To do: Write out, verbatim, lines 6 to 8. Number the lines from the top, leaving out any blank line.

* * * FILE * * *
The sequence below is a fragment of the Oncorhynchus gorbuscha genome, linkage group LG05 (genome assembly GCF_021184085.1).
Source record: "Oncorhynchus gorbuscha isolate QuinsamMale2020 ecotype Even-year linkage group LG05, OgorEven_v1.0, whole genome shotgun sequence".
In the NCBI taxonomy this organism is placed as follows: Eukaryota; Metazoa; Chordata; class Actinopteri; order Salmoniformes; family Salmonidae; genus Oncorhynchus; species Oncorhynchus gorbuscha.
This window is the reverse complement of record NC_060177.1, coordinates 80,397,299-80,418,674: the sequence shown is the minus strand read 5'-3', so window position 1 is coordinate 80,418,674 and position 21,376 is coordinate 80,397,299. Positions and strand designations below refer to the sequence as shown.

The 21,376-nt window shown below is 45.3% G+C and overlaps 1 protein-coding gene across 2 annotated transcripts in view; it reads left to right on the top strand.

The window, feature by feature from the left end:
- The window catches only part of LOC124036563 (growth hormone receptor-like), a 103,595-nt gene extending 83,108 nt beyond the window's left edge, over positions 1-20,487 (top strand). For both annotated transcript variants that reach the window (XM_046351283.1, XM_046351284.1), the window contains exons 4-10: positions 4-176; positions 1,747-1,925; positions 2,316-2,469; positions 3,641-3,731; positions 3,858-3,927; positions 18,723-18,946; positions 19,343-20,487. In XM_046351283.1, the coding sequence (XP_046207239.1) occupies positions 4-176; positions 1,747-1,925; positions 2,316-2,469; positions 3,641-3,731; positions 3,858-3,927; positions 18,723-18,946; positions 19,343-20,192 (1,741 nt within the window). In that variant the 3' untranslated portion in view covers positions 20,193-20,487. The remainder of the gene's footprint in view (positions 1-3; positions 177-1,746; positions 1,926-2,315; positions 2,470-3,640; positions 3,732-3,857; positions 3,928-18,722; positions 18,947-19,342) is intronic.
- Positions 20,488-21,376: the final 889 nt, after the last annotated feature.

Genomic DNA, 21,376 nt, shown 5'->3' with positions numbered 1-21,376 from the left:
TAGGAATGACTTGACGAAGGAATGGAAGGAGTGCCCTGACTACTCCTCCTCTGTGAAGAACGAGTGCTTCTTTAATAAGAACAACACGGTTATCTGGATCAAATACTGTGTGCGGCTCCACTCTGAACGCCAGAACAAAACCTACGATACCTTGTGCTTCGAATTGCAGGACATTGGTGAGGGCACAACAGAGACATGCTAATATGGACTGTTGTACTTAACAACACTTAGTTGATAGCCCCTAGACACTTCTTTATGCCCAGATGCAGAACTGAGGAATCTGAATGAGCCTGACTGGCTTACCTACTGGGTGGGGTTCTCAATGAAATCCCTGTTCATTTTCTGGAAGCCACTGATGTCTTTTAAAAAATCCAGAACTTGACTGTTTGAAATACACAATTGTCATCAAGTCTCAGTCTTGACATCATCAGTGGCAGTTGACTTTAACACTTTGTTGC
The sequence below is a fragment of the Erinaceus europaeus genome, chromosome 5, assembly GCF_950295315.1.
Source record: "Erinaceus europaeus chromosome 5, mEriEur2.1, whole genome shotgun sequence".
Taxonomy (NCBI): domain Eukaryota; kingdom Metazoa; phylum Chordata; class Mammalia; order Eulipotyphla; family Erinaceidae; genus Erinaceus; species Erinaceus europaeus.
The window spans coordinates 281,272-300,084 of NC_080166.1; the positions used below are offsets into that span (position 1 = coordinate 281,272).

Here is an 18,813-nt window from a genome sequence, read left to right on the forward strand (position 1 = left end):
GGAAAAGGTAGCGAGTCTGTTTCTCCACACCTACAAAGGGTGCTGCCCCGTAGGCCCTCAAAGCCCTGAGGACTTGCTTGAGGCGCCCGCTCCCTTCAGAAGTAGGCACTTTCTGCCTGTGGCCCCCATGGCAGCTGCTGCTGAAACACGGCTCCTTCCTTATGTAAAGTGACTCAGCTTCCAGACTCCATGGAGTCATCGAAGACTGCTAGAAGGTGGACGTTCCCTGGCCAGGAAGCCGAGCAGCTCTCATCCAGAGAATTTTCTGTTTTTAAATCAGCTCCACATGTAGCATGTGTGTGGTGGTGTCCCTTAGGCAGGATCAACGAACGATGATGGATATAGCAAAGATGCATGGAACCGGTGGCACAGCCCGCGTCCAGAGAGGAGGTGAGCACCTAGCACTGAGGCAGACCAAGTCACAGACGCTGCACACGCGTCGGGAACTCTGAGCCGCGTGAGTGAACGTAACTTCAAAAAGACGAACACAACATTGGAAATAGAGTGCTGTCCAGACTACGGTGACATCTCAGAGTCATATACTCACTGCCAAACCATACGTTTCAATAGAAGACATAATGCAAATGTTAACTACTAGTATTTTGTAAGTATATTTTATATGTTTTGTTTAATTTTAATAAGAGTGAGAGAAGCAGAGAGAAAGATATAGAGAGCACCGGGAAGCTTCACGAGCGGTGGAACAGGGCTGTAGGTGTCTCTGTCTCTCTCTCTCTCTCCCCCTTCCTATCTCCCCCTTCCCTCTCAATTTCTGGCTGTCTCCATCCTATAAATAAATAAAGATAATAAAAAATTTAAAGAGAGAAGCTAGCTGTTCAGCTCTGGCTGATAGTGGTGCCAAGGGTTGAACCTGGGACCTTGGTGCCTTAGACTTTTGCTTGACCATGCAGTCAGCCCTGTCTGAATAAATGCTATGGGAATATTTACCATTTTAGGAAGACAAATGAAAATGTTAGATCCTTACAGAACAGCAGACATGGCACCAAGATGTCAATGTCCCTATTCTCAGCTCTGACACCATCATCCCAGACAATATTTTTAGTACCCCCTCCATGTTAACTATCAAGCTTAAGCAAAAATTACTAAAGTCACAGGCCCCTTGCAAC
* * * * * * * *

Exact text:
The window, feature by feature from the left end:
- The window catches only part of LOC124036563 (growth hormone receptor-like), a 103,595-nt gene extending 83,108 nt beyond the window's left edge, over positions 1-20,487 (top strand). For both annotated transcript variants that reach the window (XM_046351283.1, XM_046351284.1), the window contains exons 4-10: positions 4-176; positions 1,747-1,925; positions 2,316-2,469; positions 3,641-3,731; positions 3,858-3,927; positions 18,723-18,946; positions 19,343-20,487. In XM_046351283.1, the coding sequence (XP_046207239.1) occupies positions 4-176; positions 1,747-1,925; positions 2,316-2,469; positions 3,641-3,731; positions 3,858-3,927; positions 18,723-18,946; positions 19,343-20,192 (1,741 nt within the window). In that variant the 3' untranslated portion in view covers positions 20,193-20,487. The remainder of the gene's footprint in view (positions 1-3; positions 177-1,746; positions 1,926-2,315; positions 2,470-3,640; positions 3,732-3,857; positions 3,928-18,722; positions 18,947-19,342) is intronic.
- Positions 20,488-21,376: the final 889 nt, after the last annotated feature.